Wednesday, December 13, 2006

The Liberal Politics of Evangelicals

I read an interesting article on the Baylor Religion Survey. Here are some interesting statistics:
  • 50 percent of evangelicals think that the government should not fund faith-based organizations.
  • 50 percent of evangelicals indicate that the government should distribute wealth more evenly in this country.
  • 74 percent of evangelicals believe that it is very important to seek social and economic justice.
  • 76 percent of evangelicals believe that the government should do more to protect the environment.

I find it interesting that 50% of evangelicals do not support government funding of faith-based organizations. Why is that? Is it for "establishment clause" reasons. I would suspect it is due to a more libertarian bent. I struggle with this myself, and embrace some libertarian views, though not all. I would much rather see federal spending reduced, taxes increased and charitable giving increased. I agree with the often used quote (I don't know who to give credit to): "Liberals and I agree on one thing, we both want to be generous with my money."

My thoughts are currently somewhat defeatist - since our tax money is being spent willy nilly by our government I would much rather see it go to organizations that can put it to good use rather than an expanded federal bureaucracy. So I would much rather see money go to SOY (which we currently have two federal grants) than to an organization that does similar work and is secular. If they are giving grants away, faith-based organizations should have a level playing field. My philosophy is that all organizations are in some way religious. Something fills the void, if it isn't Christianity, it is often secular humanism. But that is a completely different blog topic.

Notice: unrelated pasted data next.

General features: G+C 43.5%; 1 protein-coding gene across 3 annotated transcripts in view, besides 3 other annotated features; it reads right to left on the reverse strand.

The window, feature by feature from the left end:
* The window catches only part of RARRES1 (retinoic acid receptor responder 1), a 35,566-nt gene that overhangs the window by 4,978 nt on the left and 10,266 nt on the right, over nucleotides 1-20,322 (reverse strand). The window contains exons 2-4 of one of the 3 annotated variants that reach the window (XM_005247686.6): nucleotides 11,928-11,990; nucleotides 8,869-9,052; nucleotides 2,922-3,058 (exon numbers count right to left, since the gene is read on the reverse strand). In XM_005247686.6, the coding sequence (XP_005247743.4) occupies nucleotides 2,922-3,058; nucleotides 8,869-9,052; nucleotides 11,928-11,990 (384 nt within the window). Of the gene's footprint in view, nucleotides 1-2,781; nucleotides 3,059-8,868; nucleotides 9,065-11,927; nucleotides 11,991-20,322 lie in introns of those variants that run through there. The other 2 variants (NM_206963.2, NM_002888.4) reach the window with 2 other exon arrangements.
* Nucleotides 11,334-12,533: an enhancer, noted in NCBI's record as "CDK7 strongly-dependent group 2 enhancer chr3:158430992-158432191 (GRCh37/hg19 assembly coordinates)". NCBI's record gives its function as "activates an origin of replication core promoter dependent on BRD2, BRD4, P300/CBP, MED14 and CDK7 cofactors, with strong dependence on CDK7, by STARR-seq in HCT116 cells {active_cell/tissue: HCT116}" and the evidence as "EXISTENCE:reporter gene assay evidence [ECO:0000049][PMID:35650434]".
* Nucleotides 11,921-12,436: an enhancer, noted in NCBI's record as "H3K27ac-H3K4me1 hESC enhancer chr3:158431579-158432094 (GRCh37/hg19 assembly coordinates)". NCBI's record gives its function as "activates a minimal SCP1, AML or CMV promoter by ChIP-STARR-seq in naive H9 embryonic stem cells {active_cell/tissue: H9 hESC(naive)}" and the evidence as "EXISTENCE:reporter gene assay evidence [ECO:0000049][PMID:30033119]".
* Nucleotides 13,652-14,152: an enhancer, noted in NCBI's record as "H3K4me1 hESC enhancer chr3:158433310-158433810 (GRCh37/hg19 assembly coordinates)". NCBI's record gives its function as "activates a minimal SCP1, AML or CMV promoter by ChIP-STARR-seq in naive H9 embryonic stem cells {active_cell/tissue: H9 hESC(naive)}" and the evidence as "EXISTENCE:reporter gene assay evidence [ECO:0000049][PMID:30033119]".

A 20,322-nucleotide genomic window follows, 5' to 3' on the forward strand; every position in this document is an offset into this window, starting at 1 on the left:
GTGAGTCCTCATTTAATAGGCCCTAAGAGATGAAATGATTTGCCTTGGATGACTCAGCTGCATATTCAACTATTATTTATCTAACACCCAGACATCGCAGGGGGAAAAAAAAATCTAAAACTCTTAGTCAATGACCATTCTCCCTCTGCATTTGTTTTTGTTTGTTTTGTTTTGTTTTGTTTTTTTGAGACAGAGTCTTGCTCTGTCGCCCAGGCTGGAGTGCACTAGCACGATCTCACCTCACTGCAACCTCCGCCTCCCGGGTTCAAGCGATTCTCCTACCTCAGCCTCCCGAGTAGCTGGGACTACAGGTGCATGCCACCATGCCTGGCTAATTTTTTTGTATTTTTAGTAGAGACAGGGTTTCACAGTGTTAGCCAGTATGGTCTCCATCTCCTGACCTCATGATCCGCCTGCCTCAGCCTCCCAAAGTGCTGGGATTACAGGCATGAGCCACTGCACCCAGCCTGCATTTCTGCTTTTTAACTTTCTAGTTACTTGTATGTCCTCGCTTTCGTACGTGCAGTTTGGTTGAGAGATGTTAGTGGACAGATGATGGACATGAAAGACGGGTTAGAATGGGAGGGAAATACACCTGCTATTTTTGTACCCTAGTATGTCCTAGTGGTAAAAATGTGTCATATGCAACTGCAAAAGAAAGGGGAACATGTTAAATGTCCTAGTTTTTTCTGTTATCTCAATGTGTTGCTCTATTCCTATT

The second statistic is both surprising and frightening - 1/2 of my evangelical brothers and sisters believe in communism. Have we ever seen government-forced wealth redistribution work? Those who embrace that are probably using Acts 2 & 4 as a guide, but that is a different scenario. The spirit of community and generosity seen in the early church is voluntary, not compulsory.

The third statistic on social and economic issues - I see this as progress, but it needs to be the Church doing what the Church is called to do. We need to minister to the poor, the needy, the neglected, the abused - "the least, the last and the lost." This shouldn't mean that we rely upon government to do such things.

The last statistic is challenging to me as well. We are called to be good stewards, and in order to be salt and light in this world we should demonstrate a desire to be environmentally friendly. I don't believe this should be a top priority for the church, unless it is a social justice issue. My brother used to work for the Iowa Department of Natural Resources and has shared with me instances where poorer communities/neighborhoods have had tainted water supplies, etc. and the problem has largely been ignored due to their lack of affluence. That we should not ignore. My biggest issue with environmentalists is that they often put animals before people. A good many of them are also pro-abortion, and I think that is terribly inconsistent.

Anyway, my two-cents worth on this article.

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